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OP0321 Risk of coronary artery disease and ischemic stroke in patients with anca-associated vasculitis. a french population-based study
  1. M Mourguet1,
  2. D Chauveau2,
  3. A Huart3,
  4. D Ribes4,
  5. S Faguer5,
  6. L Sailler1,
  7. G Pugnet1
  1. 1Service de Médecine Interne, CHU Toulouse Purpan
  2. 2Département de Néphrologie et transplantation d'organes
  3. 3Departement de Néphrologie et Transplantation d'organes
  4. 4Département de Néphrologie et transplantation d'organe
  5. 5Département de Néphrologie et transplantation d'organertement de Néphrologie et transplantation d'organe, CHU Toulouse Rangueil, Toulouse, France


Background ANCA-associated vasculitis (AAVs), including granulomatosis with polyangiitis and microscopic polyangiitis, are small vessel vasculitides. Modern treatments have greatly improved survival in AAV patients, but significant long-term morbidity and mortality such as cardiovascular disease (CVD) are still associated with this disease.

Objectives The aim of our study was to assess the incidence, mortality and predictors of CVD in patients with AAVs

Methods We conducted a retrospective study of AAV diagnosed in Toulouse France teaching hospital between 1981 and 2015. Patients with granulomatosis with polyangiitis (GPA) and microscopic polyangiitis (MPA) were included and classified, after thorough medical chart review, according to the criteria proposed by the Chapel Hill Consensus Conference. Eosinophilic granulomatosis with polyangiitis were excuded. A survival analysis was performed. Hazard ratios and the comparative morbidity and mortality figure (CMF) was calculated as the ratio of expected number of deaths in the standard population to those observed as well as predictors of CVD in patients with AAV were also assessed.

Results We identified 361 subjects, only 125 met the inclusion criteria, 99 GPA and 26 MPA, 65 (42%) were men and mean age was 61.3±15.7 years at CVD occurrence with a mean follow-up of 88.4±78.3 months since diagnosis.Coronary artery disease (CAD) developed in 10 patients, and ischemic stroke developed in 9 patients (incidence rates of 8.5 per 1,000 person-years and 10.2 per 1,000 person-years, respectively). CAD incidence for AAV patients is two times more than in the general population, independent of age differences between the two populations using the Midi-Pyrénées county CAD registry as a reference (CMF of 1.96; 95CI 0.88 to 4.36). Ischemic stroke incidence for AAV patients is three times more than in the general population, independent of age differences between the two populations (CMF of 3.36; 95CI 1.75 to 6.46).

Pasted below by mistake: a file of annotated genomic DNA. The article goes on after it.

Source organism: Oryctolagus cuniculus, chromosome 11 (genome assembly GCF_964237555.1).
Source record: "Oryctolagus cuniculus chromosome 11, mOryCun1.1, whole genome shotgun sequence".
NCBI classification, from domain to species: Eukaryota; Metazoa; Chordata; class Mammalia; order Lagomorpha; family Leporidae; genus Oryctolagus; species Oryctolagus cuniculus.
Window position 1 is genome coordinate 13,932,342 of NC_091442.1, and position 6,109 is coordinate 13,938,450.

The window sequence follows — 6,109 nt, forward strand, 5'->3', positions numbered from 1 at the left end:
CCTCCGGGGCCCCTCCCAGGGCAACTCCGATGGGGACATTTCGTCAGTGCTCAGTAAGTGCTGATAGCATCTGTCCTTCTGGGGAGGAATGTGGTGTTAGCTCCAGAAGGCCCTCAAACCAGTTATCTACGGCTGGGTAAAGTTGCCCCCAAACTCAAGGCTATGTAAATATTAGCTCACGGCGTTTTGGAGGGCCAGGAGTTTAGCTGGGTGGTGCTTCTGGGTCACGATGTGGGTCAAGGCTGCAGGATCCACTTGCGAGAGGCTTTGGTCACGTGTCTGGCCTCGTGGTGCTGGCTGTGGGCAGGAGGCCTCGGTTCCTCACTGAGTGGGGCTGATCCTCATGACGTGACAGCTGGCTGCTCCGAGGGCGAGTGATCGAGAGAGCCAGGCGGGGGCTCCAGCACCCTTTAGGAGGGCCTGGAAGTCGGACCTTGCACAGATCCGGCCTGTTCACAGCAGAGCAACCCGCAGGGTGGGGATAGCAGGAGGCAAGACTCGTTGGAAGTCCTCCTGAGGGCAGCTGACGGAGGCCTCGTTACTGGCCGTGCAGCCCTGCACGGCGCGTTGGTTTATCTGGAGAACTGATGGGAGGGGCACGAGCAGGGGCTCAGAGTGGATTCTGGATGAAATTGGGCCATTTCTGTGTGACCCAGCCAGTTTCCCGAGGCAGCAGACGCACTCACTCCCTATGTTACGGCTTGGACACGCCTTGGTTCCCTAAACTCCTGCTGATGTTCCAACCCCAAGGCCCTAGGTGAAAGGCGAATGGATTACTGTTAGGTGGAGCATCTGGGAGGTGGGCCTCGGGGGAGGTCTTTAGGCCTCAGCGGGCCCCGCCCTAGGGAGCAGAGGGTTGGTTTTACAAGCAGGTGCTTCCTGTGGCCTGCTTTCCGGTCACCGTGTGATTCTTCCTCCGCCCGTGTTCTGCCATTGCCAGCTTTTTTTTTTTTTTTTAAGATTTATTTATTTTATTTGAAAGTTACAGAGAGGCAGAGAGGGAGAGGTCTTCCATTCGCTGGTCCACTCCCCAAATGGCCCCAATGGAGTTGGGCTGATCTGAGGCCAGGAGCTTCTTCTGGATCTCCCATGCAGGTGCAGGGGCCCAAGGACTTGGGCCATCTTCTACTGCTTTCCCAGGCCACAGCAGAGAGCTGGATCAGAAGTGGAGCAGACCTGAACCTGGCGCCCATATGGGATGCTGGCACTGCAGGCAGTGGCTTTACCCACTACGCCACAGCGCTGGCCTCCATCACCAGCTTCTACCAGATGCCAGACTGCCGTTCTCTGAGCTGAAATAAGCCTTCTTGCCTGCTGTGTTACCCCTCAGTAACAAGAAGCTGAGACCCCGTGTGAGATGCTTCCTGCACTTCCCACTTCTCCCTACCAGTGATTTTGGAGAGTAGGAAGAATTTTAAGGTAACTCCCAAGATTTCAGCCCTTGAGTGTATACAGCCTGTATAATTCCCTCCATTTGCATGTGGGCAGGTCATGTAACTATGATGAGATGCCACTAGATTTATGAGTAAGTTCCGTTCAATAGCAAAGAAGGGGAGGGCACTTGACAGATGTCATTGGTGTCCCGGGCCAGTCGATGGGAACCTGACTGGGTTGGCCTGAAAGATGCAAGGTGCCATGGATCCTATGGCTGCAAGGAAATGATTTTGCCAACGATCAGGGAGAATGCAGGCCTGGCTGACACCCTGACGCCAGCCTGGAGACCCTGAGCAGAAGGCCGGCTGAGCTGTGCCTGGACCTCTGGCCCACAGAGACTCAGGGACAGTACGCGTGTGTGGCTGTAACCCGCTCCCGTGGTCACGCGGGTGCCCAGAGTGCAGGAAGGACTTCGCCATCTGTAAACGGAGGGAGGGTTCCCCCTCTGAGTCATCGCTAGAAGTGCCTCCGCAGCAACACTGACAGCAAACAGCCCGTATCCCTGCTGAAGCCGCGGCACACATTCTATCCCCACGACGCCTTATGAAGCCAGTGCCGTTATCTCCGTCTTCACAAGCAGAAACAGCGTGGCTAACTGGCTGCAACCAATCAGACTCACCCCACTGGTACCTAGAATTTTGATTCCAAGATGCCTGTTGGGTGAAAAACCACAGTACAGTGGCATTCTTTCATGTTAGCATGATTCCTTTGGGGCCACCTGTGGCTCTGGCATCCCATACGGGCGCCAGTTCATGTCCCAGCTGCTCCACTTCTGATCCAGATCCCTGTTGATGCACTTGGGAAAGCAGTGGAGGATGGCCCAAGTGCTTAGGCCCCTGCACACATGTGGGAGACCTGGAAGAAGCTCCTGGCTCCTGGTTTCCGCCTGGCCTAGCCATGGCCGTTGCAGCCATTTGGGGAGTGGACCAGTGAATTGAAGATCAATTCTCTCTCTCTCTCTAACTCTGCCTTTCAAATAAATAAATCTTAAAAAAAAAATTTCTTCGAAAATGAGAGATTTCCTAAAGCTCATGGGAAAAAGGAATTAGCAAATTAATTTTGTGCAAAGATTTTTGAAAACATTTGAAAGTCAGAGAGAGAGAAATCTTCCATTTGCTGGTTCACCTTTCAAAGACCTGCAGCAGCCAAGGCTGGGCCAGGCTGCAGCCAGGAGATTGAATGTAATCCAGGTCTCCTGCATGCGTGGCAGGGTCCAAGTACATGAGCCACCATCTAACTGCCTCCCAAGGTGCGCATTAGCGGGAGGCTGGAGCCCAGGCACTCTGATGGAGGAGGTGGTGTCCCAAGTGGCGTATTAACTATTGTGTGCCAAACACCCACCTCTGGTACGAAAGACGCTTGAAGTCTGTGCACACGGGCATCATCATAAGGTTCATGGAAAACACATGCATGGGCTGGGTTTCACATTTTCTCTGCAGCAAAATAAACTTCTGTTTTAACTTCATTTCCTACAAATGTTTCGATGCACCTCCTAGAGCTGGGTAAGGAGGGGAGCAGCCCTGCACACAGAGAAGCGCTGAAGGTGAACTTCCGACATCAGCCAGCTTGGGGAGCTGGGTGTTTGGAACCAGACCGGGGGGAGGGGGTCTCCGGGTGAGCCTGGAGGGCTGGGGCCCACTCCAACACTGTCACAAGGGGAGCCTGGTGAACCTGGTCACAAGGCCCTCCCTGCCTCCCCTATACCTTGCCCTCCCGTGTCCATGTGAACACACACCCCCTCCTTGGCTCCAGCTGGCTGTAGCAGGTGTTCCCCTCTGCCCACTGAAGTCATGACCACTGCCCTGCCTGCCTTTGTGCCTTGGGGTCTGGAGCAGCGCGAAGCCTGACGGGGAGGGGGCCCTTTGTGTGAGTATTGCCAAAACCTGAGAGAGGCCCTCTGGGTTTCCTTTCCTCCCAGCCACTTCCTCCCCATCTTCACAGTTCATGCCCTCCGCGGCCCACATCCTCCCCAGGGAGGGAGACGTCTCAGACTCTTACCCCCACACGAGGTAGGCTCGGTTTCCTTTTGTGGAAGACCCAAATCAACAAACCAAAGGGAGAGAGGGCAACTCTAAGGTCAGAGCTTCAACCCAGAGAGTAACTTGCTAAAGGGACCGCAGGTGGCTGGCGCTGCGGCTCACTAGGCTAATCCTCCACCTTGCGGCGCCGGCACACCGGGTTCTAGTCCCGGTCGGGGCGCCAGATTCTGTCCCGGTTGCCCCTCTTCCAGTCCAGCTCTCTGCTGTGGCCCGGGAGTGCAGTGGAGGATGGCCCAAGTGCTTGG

Smoking habits and history of CAD at AAV diagnosis was strongly associated with CAD occurrence (adjusted HR 8.8; 95CI 2.12 to 36.56, p=0.003 and adjusted HR 10.3; 95CI 1.02 to 104.5, p=0.003, respectively). An ENT flare (adjusted HR 0.12) was a independent protective factor for CAD occurrence. We did not find any statistically significant associated factor with ischemic stroke occurrence in our cohort.

Using direct standardisation, the age adjusted mortality rate for the AAV cohort was 22.5 per 1,000 person-years and for the general population 10.2 per 1,000 person-years. This indicates that mortality for AAV patients is one and a half times more than in the general population, independent of age differences between the two populations (CMF of 1.56; 95CI 1.02 to 2.39).

Conclusions Patients with AAV have a significantly increased risk of mortality and ischemic stroke and a non–statistically significant trend toward an increased risk of CAD. Monitoring for this complication and vigilance in modifying risk factors are particularly warranted in this patient population.

Disclosure of Interest None declared

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